The City Commission recently approved planning department efforts to rezone land annexed into the city, some more than a decade ago.
Clutching tight the dustpans of progress, Plant City planners recently succeeded in cleaning up lingering zoning issues on 11 parcels of land bookending some of the city’s east and west boundaries.
To the east, there were four parcels of land along Karen Drive annexed into the city between 2006 and 2010. Across the city, in its northwest reaches, were seven parcels on Boot Bay, Whitehorse and Bonnie roads annexed during 2005 and 2006. Though some of the parcels joined the city more than a decade ago, the land use and zoning designations retained Hillsborough County designations.
“Once you get annexed into the city you’re in the city limits but not automatically rezoned,” City Planner Mara Latorre said. “First you get annexed, but it is up to the property owner to initiate the process to rezone.”
Similar to love and marriage, first comes land use, then comes rezoning, then comes Mara with city-bound land that must comply with local zoning codes.
In planning, a land use category is a broad designation that indicates a general use like residential, commercial or industrial. The land use category gets established before the zoning designation, which is more detailed, outlining things like setbacks, height and parking requirements and how a building will appear on the land.
Often times, Planning Director Mark Hudson said, annexed lands are larger parcels which are going to be developed. In those cases, developers usually initiate the rezoning process and incur the costs associated with compliance in order to bring new developments into the city. However, these parcels were smaller, privately owned parcels of land that had existing structures. Parcels like these often come into the city to connect to city utilities amid failing well and septic tank issues, he said. However, there hadn’t been a need to rezone.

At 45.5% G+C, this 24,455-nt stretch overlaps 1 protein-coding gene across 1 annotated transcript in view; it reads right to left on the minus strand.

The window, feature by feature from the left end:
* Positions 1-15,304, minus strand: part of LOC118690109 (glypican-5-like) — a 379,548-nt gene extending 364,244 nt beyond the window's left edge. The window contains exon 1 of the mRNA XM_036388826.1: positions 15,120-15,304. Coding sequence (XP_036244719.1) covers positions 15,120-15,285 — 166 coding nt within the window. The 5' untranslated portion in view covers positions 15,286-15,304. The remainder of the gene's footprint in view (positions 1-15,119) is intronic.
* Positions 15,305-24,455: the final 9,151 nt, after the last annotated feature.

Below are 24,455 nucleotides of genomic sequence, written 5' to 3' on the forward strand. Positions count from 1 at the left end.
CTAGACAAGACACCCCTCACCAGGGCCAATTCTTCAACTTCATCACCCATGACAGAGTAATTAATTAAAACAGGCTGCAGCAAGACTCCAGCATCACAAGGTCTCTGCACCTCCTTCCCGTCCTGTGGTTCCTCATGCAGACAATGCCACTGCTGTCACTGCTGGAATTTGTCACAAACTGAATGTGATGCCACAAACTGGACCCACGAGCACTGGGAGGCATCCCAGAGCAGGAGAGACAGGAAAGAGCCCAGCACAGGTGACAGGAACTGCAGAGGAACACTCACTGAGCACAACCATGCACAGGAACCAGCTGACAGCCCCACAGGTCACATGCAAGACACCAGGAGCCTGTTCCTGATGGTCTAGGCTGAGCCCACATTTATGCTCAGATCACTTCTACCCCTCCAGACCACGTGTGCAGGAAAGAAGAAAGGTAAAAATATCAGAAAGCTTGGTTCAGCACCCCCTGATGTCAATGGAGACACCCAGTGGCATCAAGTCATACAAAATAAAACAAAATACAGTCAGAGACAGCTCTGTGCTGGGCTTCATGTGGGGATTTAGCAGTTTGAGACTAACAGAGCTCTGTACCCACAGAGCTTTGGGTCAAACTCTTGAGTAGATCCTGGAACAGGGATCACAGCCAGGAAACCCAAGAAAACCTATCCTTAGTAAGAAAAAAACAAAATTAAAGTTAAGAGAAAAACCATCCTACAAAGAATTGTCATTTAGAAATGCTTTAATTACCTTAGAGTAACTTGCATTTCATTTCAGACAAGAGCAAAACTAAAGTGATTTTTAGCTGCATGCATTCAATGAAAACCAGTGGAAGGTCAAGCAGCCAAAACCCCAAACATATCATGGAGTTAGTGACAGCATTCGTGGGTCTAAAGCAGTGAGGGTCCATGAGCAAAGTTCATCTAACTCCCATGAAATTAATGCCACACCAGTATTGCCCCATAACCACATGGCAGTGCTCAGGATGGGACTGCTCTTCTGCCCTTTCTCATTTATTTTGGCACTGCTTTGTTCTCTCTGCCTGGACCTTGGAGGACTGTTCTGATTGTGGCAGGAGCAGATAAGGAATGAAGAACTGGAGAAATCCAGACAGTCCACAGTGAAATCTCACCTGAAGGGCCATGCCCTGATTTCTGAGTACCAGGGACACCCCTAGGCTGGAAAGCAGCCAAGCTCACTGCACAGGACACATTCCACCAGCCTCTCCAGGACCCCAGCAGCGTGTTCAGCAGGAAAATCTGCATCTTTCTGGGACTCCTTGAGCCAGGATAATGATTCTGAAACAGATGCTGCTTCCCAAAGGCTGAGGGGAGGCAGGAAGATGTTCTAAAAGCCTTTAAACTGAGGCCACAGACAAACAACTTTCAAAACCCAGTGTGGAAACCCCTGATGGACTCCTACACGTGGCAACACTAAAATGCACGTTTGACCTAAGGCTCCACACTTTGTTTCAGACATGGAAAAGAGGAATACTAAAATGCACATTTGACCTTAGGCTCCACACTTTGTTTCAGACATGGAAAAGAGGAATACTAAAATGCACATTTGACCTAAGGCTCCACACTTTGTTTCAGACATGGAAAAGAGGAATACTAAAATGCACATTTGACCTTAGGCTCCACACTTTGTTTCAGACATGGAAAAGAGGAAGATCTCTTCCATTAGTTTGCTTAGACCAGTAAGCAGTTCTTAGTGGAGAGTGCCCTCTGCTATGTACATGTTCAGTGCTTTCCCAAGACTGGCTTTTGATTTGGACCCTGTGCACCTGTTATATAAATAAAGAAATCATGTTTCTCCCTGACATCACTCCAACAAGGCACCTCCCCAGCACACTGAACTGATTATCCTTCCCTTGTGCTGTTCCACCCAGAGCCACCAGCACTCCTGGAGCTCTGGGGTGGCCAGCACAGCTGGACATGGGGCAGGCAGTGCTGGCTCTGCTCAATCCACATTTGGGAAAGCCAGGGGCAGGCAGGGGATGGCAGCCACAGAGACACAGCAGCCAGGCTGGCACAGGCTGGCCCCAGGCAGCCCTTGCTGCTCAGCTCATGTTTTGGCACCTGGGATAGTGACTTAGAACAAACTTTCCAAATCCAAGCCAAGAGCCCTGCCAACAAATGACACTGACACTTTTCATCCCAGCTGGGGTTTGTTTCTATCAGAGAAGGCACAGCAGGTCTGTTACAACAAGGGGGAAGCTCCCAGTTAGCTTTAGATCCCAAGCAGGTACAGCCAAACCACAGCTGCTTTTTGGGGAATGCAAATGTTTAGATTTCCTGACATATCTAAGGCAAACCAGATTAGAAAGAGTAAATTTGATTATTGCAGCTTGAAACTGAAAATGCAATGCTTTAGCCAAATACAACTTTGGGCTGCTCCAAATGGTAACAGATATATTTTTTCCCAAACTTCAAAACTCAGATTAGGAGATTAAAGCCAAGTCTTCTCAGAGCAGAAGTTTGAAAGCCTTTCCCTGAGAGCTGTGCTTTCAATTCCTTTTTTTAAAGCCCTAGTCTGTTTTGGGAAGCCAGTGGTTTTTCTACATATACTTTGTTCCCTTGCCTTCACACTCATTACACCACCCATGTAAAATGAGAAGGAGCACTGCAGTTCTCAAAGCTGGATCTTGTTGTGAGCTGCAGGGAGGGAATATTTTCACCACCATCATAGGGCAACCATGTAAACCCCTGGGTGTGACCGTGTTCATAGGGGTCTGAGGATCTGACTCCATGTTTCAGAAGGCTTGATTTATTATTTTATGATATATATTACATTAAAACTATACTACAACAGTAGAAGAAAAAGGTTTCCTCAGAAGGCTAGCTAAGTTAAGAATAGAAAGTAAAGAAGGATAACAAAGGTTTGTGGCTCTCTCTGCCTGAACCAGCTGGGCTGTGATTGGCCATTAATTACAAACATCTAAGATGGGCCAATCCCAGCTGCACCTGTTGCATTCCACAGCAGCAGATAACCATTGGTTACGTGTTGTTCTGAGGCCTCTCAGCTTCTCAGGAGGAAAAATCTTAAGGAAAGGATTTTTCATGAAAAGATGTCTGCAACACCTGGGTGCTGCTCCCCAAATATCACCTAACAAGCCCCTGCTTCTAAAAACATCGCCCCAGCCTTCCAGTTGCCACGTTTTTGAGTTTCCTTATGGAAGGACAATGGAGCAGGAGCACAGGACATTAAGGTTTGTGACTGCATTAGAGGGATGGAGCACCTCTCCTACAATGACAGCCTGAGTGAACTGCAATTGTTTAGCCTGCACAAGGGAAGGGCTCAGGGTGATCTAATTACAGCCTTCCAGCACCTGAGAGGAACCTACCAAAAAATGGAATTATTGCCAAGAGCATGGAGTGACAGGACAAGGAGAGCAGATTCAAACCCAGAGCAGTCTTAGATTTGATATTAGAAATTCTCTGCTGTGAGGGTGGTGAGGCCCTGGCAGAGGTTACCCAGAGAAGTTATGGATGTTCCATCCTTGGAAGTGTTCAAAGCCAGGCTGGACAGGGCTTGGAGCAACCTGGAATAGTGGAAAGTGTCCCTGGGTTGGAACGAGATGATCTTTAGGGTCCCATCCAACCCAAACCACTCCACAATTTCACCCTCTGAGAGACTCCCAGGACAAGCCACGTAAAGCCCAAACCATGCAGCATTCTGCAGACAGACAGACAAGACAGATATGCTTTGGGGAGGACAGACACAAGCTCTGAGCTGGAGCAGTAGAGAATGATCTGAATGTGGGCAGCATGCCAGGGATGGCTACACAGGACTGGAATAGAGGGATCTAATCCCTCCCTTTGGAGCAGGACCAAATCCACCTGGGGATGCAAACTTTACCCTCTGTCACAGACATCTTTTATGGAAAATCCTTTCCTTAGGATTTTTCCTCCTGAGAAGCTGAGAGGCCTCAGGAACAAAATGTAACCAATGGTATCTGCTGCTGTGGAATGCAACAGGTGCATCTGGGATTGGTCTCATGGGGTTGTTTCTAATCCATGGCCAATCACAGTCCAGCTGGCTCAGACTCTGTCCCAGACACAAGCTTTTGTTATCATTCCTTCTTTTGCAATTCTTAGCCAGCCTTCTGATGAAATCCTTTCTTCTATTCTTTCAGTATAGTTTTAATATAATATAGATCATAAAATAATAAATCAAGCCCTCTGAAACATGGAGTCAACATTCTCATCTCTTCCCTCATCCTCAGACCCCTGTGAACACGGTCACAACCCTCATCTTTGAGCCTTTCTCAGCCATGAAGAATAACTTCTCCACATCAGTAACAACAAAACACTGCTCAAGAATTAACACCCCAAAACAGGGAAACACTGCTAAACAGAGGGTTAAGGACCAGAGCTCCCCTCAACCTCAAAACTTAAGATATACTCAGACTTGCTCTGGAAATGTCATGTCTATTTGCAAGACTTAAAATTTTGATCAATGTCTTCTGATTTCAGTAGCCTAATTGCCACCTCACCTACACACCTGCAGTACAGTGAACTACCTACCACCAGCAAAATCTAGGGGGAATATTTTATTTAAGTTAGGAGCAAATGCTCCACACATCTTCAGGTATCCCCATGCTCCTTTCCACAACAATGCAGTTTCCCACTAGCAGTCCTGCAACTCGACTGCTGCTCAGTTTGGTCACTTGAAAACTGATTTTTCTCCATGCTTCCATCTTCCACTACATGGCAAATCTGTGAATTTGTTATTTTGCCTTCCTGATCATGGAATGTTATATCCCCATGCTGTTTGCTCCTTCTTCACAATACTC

Now, as the city continues to expand, Latorre said planners are focusing on keeping things throughout the city consistent. Had the land use and zoning designations remained, the properties would have continued to adhere to Hillsborough County code, which could differ from Plant City’s code.
“This makes sure that it keeps things consistent within our city limits,” Latorre said. “We want to make sure whatever is happening in the city is consistent with whatever else is going on in the city.”
Without owners initiating the process, however, the financial burden of rezoning falls to the city. So, Hudson said, the planning department waits until there is a group of land that could be rezoned at the same time in order to save city money.
“We’re trying to be good stewards of tax dollars,” Hudson said. “We put them together for economy of scale.”
Under the new designations, any changes to the existing structures would have to comply with Plant City’s code, ensuring that as Plant City grows it retains the character approved by city leaders.
“It’s an ongoing effort to clean up some of these transition areas,” Latorre said.